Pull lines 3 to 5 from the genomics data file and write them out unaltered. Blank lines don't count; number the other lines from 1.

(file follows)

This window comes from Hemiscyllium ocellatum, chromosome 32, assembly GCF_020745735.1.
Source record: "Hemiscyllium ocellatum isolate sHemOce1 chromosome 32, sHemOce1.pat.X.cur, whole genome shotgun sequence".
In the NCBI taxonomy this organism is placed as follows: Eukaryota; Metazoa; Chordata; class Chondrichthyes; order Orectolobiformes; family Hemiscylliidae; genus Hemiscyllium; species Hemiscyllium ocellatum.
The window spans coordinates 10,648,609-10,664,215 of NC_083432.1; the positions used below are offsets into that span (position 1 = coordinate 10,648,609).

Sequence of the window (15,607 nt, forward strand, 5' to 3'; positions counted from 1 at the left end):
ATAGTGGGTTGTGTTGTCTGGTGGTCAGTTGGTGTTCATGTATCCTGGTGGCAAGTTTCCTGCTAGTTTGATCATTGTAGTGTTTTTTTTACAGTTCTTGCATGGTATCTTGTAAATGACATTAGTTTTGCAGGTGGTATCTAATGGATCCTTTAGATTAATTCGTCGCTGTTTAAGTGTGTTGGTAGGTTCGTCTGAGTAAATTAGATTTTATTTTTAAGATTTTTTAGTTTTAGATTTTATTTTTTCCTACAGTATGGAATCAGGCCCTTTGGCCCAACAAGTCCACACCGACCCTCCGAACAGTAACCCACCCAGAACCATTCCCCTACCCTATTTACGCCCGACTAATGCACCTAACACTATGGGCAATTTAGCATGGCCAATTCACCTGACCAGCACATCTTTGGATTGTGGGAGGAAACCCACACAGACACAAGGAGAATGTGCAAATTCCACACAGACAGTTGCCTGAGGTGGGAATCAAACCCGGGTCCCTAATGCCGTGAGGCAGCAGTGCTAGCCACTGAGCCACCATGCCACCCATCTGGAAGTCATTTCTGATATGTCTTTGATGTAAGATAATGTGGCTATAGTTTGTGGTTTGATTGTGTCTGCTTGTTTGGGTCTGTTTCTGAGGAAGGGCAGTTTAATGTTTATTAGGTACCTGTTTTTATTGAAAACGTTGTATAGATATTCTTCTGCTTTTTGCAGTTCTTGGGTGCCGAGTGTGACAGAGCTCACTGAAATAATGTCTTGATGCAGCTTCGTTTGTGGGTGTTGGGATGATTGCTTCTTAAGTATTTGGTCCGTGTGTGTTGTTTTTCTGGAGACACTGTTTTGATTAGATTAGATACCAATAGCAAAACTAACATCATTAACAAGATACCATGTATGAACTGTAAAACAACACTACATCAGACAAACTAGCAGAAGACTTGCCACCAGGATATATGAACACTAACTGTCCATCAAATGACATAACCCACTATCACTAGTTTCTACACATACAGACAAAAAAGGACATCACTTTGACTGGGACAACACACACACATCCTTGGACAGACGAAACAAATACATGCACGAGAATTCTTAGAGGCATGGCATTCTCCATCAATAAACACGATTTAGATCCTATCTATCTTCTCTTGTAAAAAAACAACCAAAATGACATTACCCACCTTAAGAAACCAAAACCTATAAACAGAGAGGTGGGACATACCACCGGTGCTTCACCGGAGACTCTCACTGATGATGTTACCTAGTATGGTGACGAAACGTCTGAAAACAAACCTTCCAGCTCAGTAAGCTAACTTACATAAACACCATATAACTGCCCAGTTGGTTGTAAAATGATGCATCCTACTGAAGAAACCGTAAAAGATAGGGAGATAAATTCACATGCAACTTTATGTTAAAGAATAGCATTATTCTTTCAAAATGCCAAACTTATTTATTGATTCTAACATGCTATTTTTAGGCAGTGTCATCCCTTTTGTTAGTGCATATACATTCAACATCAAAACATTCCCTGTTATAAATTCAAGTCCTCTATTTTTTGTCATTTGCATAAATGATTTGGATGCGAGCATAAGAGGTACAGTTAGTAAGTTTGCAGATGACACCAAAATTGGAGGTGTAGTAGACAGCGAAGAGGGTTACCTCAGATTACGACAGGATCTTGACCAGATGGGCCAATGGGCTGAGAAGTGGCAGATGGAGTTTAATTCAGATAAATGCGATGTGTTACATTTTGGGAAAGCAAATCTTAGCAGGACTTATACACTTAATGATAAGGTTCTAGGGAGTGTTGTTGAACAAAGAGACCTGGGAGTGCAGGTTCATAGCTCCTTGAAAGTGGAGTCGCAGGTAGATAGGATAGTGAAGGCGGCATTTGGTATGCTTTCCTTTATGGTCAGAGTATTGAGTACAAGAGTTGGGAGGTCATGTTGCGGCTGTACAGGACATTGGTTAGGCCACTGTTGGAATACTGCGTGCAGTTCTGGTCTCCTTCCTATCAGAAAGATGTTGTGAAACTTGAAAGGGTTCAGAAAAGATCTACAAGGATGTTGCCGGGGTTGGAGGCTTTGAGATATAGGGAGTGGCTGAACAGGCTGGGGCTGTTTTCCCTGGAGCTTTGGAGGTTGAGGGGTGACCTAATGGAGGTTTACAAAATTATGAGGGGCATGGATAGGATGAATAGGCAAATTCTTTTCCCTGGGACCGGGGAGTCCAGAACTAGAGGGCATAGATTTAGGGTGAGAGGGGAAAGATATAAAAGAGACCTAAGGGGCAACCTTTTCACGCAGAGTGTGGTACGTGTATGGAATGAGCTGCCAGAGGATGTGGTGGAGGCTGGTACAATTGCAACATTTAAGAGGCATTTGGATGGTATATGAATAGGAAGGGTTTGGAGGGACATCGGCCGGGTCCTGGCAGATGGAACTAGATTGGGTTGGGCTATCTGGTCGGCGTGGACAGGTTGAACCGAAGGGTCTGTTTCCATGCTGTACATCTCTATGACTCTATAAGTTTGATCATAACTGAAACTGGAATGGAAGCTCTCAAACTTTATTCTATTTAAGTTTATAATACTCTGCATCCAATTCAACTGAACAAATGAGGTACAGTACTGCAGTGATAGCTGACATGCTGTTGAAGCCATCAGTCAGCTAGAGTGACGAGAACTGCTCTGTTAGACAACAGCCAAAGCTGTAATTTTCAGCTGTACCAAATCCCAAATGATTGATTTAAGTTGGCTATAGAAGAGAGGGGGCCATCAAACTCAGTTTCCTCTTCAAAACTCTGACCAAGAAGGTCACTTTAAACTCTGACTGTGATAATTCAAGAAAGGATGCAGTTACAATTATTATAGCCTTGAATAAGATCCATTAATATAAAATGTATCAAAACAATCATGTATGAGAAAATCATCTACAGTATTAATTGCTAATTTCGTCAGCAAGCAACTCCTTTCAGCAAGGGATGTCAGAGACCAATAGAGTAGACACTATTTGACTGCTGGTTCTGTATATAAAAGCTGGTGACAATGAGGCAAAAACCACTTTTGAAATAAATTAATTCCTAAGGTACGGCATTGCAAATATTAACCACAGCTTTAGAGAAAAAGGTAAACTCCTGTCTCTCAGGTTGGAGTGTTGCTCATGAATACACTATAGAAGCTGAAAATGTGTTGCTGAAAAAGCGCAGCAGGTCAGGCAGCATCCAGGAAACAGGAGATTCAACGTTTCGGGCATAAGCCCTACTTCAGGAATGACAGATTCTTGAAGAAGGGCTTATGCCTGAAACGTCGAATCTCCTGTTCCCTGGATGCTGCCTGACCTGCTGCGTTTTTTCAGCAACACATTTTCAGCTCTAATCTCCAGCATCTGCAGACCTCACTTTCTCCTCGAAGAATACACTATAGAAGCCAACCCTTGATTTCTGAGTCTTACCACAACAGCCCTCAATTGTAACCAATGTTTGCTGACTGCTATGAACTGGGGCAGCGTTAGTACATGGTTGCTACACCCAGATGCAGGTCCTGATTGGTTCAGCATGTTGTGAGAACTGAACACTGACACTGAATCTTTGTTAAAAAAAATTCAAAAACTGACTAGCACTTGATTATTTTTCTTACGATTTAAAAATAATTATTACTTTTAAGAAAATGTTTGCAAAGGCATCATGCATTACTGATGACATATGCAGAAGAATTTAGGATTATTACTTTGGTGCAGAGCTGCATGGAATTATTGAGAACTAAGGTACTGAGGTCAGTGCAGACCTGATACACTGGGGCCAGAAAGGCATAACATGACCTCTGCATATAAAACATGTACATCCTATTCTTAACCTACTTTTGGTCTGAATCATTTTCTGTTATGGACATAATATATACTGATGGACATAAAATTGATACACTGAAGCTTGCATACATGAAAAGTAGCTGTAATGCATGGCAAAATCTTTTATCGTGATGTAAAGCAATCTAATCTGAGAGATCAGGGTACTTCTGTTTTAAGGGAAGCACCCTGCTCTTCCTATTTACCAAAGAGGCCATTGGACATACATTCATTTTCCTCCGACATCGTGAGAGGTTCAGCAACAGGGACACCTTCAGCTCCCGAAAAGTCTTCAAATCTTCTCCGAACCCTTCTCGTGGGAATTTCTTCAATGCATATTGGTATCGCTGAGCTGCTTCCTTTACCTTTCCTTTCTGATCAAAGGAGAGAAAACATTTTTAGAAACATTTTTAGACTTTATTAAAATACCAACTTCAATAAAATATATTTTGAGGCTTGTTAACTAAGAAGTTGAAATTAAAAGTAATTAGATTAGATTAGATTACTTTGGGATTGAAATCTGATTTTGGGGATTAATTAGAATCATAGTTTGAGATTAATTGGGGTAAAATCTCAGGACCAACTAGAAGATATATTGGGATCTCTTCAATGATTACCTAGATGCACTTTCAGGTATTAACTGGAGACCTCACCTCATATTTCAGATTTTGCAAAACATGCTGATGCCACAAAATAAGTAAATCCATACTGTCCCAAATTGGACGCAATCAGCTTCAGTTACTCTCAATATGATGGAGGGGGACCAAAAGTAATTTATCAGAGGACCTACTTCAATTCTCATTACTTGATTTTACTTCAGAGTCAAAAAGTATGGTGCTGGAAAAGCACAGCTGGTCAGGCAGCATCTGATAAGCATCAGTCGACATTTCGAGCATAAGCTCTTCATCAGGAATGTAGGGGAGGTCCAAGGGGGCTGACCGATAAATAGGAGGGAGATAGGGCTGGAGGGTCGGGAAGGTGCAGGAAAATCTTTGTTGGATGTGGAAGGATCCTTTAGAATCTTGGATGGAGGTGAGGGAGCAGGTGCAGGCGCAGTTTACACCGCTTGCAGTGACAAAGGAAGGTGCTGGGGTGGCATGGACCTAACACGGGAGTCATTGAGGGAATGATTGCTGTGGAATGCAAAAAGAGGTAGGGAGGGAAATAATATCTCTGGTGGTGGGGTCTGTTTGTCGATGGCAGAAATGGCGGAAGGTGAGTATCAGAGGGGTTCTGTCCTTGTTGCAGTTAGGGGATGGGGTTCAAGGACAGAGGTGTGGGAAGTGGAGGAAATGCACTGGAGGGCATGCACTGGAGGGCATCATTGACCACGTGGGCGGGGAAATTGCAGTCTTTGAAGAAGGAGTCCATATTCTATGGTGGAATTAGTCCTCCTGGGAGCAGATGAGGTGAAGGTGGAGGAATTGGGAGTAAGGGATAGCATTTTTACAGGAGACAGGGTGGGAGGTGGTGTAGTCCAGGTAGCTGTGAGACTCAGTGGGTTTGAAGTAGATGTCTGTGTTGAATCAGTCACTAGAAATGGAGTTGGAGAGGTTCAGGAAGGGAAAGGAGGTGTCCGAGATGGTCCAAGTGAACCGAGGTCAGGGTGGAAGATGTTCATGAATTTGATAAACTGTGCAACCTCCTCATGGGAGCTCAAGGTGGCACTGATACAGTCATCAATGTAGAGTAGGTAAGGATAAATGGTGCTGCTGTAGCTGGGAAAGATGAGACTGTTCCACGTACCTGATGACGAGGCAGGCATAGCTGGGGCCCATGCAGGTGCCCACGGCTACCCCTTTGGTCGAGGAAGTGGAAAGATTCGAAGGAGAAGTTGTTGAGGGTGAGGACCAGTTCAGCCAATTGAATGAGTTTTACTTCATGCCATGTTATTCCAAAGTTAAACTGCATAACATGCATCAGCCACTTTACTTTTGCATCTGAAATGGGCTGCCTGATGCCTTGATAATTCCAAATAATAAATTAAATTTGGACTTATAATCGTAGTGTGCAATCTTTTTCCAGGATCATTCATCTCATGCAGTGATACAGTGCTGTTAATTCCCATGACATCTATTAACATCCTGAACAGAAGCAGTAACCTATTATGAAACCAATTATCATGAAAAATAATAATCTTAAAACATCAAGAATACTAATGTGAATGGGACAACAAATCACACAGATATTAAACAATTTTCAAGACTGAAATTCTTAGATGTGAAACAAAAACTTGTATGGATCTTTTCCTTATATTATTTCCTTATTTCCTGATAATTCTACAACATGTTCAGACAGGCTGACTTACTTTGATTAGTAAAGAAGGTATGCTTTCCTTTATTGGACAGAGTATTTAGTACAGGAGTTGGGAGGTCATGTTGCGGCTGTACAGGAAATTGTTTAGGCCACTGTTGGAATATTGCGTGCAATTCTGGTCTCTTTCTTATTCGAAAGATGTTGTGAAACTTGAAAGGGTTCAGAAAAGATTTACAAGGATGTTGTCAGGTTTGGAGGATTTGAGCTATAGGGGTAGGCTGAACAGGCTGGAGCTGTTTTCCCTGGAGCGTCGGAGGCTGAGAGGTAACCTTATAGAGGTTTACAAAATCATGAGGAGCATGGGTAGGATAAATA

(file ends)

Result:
In the NCBI taxonomy this organism is placed as follows: Eukaryota; Metazoa; Chordata; class Chondrichthyes; order Orectolobiformes; family Hemiscylliidae; genus Hemiscyllium; species Hemiscyllium ocellatum.
The window spans coordinates 10,648,609-10,664,215 of NC_083432.1; the positions used below are offsets into that span (position 1 = coordinate 10,648,609).

Sequence of the window (15,607 nt, forward strand, 5' to 3'; positions counted from 1 at the left end):